Businesses drive the risk for data breaches when they fail to terminate employees’ access to corporate apps after they leave.
When employees are terminated or move on to new roles, they’re often taking access to corporate data with them. For some companies, this access leads to a data breach.
Researchers at identity management firm OneLogin polled 500 IT decision makers to learn about how they provision and deprovision, or terminate, staff login information in-house. Results indicate most aren’t doing enough to protect against the threat of ex-employees.
Twenty percent of respondents report their failure to deprovision employees from corporate applications has contributed to a data breach at their organization. Of those, 47% say more than 10% of all data breaches have been the result of ex-employees.
Nearly half of respondents are aware of former employees who can still access enterprise applications following their departure. Half of ex-employees’ accounts remain active for longer than a day after they leave. One-quarter of respondents take longer than one week to deprovision former employees, and one-quarter don’t know how long accounts remain active after workers leave.
“The value of the data at risk is higher than ever,” says Tom Thomassen, senior staff engineer of security at MarkLogic. In the early stages of the cloud, businesses first moved less critical information to data lakes and cloud environments; as they began to trust the cloud, they moved larger amounts of mission-critical data to centralized data environments.
“The net result is data breaches that are much more devastating than in the past and unfortunately, more frequent,” he adds.
The threat of ex-employees has grown as companies adopt third-party apps for various processes, says OneLogin CISO Alvaro Hoyos. Up until the 2000s, people would have a few applications installed on their desktops — spreadsheets, processors, general ledgers. Then they began to transition to cloud services.
“Over time, a lot of companies have been migrating their internal applications, used to run their own businesses, to the cloud.”
Instead of using homegrown systems, businesses will turn to the growing number of vendors creating different tools for specific needs. Cloud providers specialize in systems for commission, ledgers, marketing, purchasing, paying invoices, doing expenses. As the surface area expands, companies have to deprovision 20- to 30 applications per worker instead of the usual four or five.
“There’s this proliferation of applications,” Hoyos continues. “Because of that, the risk has increased exponentially.”
Each ex-employee presents a different threat depending on their role and access level. A former salesperson, for example, could use old credentials to get valuable information like sales forecasts, contacts, and lists of prospects to give to competitors. They may not have access to their corporate office or email, but to a Dropbox or Box account where information is stored.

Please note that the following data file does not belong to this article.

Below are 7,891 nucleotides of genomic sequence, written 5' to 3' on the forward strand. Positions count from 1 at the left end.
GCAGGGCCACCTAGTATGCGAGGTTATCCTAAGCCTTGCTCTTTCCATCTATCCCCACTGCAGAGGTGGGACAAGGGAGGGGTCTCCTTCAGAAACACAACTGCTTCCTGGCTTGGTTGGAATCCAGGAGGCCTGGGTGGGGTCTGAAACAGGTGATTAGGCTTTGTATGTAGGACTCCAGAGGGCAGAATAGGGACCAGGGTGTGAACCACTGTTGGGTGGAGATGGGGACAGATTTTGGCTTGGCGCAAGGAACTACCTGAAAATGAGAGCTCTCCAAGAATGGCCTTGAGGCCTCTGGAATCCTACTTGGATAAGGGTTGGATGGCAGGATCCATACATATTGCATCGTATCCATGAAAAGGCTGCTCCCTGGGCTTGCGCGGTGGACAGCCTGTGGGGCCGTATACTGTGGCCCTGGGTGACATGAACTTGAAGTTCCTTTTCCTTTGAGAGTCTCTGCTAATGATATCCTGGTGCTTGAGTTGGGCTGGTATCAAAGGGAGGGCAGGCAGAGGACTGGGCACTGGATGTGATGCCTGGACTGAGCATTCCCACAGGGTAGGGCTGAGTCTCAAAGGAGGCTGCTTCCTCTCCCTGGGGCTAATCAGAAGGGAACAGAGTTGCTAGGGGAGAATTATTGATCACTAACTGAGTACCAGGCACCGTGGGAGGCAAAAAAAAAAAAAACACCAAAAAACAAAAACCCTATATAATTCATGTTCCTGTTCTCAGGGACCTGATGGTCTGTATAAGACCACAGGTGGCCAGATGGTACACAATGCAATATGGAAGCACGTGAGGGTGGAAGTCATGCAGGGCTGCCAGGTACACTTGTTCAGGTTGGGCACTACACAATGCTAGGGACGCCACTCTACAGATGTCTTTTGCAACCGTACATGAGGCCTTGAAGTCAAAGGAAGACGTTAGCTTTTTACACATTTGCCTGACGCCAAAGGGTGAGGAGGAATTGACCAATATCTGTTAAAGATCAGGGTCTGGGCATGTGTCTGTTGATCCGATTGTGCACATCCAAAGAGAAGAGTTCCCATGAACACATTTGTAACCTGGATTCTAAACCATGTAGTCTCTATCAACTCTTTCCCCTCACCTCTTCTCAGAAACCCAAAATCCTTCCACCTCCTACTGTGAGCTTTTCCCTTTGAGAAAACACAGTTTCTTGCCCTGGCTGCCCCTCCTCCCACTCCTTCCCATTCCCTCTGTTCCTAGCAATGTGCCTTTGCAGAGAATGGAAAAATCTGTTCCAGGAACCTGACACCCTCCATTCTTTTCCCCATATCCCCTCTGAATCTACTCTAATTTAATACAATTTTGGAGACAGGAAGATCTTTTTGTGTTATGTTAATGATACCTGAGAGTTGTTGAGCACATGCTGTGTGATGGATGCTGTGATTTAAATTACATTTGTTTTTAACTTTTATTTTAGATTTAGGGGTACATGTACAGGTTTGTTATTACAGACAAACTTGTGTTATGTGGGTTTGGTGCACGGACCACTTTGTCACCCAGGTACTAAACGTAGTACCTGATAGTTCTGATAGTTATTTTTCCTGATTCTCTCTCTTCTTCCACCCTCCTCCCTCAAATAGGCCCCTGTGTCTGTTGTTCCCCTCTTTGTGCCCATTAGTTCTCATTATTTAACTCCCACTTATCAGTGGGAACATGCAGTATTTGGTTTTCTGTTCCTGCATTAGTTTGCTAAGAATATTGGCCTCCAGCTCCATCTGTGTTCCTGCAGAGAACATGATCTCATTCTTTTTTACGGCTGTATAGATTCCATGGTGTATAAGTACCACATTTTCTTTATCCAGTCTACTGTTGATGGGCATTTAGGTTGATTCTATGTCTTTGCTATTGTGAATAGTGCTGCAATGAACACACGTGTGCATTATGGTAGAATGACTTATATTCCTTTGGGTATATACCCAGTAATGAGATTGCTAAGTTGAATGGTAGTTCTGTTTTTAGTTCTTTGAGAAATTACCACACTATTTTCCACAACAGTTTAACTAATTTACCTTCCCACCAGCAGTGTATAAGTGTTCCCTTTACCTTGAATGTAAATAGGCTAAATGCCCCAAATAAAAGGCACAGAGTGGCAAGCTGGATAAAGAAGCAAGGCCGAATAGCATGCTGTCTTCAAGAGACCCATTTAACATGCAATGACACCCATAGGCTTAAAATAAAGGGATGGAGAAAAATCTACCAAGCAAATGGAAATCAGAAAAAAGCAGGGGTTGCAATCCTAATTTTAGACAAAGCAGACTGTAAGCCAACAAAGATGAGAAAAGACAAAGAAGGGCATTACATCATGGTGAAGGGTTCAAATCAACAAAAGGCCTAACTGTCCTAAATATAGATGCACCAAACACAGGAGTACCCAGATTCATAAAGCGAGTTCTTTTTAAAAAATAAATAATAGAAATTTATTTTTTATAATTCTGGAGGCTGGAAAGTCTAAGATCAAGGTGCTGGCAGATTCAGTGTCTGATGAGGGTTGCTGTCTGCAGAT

Similarly, operations employees have access to more applications, including custom applications and internally created applications. An engineer could create an unauthorized system, or copies of a system, in the cloud without other employees’ knowledge.
Operations employees were the hardest to deprovision, reported 26% of respondents, followed by engineering and sales (20%), HR (18%), finance and customer support (16%), and marketing (13%).
The amount of time it takes to deprovision an employee depends on how many applications they used and how long they’ve been gone from the business, says Hoyos. Terminating someone can take minutes or hours, depending on the application. Admins also have to think about how different tools integrate with one another.
“There are several ways to mitigate, prevent, and protect against insider threats,” says Thomassen. Generally these techniques fall into three categories: access control, monitoring, and detection.
With respect to access control, it’s best to use industry standards for authentication like LDAP, PKI, Kerberos, two-factor authentication, implemented at the organization level, or ensure accurate identification. Databases are set up to do this, he says, and some provide more granular authorization than others.
Monitoring data to see how it’s updated and accessed is tough, he says. Most tools for this attempt to gather enormous amounts of information from around the network related to server activity, user logins, and network access so they can detect possible breaches and unauthorized access.
“This is very difficult and this is one reason why there are so many data breaches today,” Thomassen adds.
Businesses are still grappling with how to tackle the insider threat. Sixteen percent of respondents in the Dark Reading Strategic Security Survey said preventing data theft by employees was one of their greatest IT security challenges.
Verizon’s Data Breach Investigations Report found in 60% of cases involving insider and privilege misuse, insiders leave with data in the hope of converting it into cash. Sometimes it’s unsanctioned snooping (17%) or taking data to a new employer to start a rival company.